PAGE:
The trail offers no real shade, so it is best to hike in the early mornings before the heat of the day sets in or to keep close to the shore where there are more trees. You can enjoy a picnic while taking in the splendid scenery.

If there is time, stop by the water-treatment facility on Lake Jennings Park Road, south of the campground. A xeriscape garden is found there, with plants that can best survive in a dry climate with little water. Across from the garden is a display of part of the old redwood flume that once carried water from the Cuyamaca Mountains to San Diego. The 25-mile-long flume opened in 1889 and was officially retired in November 1937 after El Capitan Dam and Reservoir was completed in 1935.


Distance from downtown San Diego: About 23 miles. Allow 25 minutes driving time (Lakeside). From I-8 East, exit onto Lake Jennings Park Road (Exit 23) and then turn north and follow the signs to Lake Jennings recreation area picnic/fishing entrance via Harritt Road. There is a day-use fee payable at the bait-and-tackle shop.

Hiking length: 5.5 miles for a loop with different options of varying length, including an out-and-back.

Difficulty: Easy. Mostly level with a slight elevation gain on the trail up to the campground from the bait shop. Facilities. Paved portion is handicapped accessible.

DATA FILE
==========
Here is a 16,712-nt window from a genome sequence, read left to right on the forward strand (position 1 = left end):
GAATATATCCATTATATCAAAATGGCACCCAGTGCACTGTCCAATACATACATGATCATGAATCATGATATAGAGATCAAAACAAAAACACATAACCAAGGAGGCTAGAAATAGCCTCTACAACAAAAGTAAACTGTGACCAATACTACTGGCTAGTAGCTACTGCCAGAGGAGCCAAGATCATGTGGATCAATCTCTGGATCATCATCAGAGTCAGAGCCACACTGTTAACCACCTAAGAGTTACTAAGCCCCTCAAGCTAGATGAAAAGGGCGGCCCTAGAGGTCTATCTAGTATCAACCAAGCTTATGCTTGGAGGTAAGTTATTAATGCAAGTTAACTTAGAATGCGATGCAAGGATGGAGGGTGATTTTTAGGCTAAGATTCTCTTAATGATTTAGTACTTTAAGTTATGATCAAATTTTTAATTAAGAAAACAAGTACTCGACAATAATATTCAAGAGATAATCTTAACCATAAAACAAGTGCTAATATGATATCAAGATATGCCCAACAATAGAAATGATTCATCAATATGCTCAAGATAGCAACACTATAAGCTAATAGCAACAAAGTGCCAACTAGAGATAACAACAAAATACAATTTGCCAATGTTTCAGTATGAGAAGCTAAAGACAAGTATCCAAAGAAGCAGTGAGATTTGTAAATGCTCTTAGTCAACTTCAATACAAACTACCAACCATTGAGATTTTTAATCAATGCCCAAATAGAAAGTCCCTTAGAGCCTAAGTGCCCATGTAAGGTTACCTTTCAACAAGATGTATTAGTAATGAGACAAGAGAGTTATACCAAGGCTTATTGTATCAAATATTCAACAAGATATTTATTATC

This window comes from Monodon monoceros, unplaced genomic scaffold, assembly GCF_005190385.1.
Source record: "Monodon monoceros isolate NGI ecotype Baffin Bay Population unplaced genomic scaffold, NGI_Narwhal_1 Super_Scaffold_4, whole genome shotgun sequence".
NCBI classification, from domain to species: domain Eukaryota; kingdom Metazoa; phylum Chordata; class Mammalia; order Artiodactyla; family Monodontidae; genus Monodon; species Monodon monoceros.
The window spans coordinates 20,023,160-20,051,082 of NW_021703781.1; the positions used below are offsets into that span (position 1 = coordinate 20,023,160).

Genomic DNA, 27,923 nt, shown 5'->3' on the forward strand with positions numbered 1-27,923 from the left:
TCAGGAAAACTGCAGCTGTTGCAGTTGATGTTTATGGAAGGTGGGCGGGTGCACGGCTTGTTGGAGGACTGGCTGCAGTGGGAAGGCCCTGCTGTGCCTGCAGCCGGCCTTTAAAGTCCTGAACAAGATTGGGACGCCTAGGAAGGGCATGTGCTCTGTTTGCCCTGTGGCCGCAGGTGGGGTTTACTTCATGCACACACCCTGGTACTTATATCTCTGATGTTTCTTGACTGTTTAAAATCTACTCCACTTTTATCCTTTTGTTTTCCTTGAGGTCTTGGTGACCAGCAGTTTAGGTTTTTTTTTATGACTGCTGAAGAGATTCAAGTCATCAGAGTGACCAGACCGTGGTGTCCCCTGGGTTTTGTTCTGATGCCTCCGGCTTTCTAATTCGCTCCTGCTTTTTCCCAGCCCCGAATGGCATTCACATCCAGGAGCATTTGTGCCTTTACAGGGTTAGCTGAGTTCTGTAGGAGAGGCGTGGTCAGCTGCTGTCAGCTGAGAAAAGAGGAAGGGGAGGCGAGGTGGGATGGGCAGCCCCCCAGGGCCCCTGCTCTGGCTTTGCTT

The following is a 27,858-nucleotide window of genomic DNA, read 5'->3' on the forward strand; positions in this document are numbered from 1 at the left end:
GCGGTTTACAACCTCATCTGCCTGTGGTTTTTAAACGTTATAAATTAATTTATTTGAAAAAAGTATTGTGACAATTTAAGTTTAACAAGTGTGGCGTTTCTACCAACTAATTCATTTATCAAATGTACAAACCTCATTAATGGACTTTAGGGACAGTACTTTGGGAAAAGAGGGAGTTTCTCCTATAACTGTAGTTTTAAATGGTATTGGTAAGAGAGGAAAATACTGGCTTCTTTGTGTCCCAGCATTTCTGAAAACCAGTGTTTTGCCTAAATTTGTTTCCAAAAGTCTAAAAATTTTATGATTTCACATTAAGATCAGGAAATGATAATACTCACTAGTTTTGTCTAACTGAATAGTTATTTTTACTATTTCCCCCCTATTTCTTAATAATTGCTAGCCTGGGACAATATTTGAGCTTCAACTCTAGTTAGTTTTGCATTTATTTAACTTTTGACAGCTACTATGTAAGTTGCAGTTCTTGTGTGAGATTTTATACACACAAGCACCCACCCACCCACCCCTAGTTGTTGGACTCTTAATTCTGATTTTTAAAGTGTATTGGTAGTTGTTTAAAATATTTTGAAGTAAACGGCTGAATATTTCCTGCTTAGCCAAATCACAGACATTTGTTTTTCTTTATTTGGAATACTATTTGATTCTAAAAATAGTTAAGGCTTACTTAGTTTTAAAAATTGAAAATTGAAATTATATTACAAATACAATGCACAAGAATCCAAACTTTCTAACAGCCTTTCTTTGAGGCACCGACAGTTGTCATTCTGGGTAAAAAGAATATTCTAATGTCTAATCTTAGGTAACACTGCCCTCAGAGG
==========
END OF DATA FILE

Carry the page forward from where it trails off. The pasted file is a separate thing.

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4S Ranch Allied Gardens Alpine Baja Balboa Park Bankers Hill Barrio Logan Bay Ho Bay Park Black Mountain Ranch Blossom Valley Bonita Bonsall Borrego Springs Boulevard Campo Cardiff-by-the-Sea Carlsbad Carmel Mountain Carmel Valley Chollas View Chula Vista City College City Heights Clairemont College Area Coronado CSU San Marcos Cuyamaca College Del Cerro Del Mar Descanso Downtown San Diego Eastlake East Village El Cajon Emerald Hills Encanto Encinitas Escondido Fallbrook Fletcher Hills Golden Hill Grant Hill Grantville Grossmont College Guatay Harbor Island Hillcrest Imperial Beach Imperial Valley Jacumba Jamacha-Lomita Jamul Julian Kearny Mesa Kensington La Jolla Lakeside La Mesa Lemon Grove Leucadia Liberty Station Lincoln Acres Lincoln Park Linda Vista Little Italy Logan Heights Mesa College Midway District MiraCosta College Miramar Miramar College Mira Mesa Mission Beach Mission Hills Mission Valley Mountain View Mount Hope Mount Laguna National City Nestor Normal Heights North Park Oak Park Ocean Beach Oceanside Old Town Otay Mesa Pacific Beach Pala Palomar College Palomar Mountain Paradise Hills Pauma Valley Pine Valley Point Loma Point Loma Nazarene Potrero Poway Rainbow Ramona Rancho Bernardo Rancho Penasquitos Rancho San Diego Rancho Santa Fe Rolando San Carlos San Marcos San Onofre Santa Ysabel Santee San Ysidro Scripps Ranch SDSU Serra Mesa Shelltown Shelter Island Sherman Heights Skyline Solana Beach Sorrento Valley Southcrest South Park Southwestern College Spring Valley Stockton Talmadge Temecula Tierrasanta Tijuana UCSD University City University Heights USD Valencia Park Valley Center Vista Warner Springs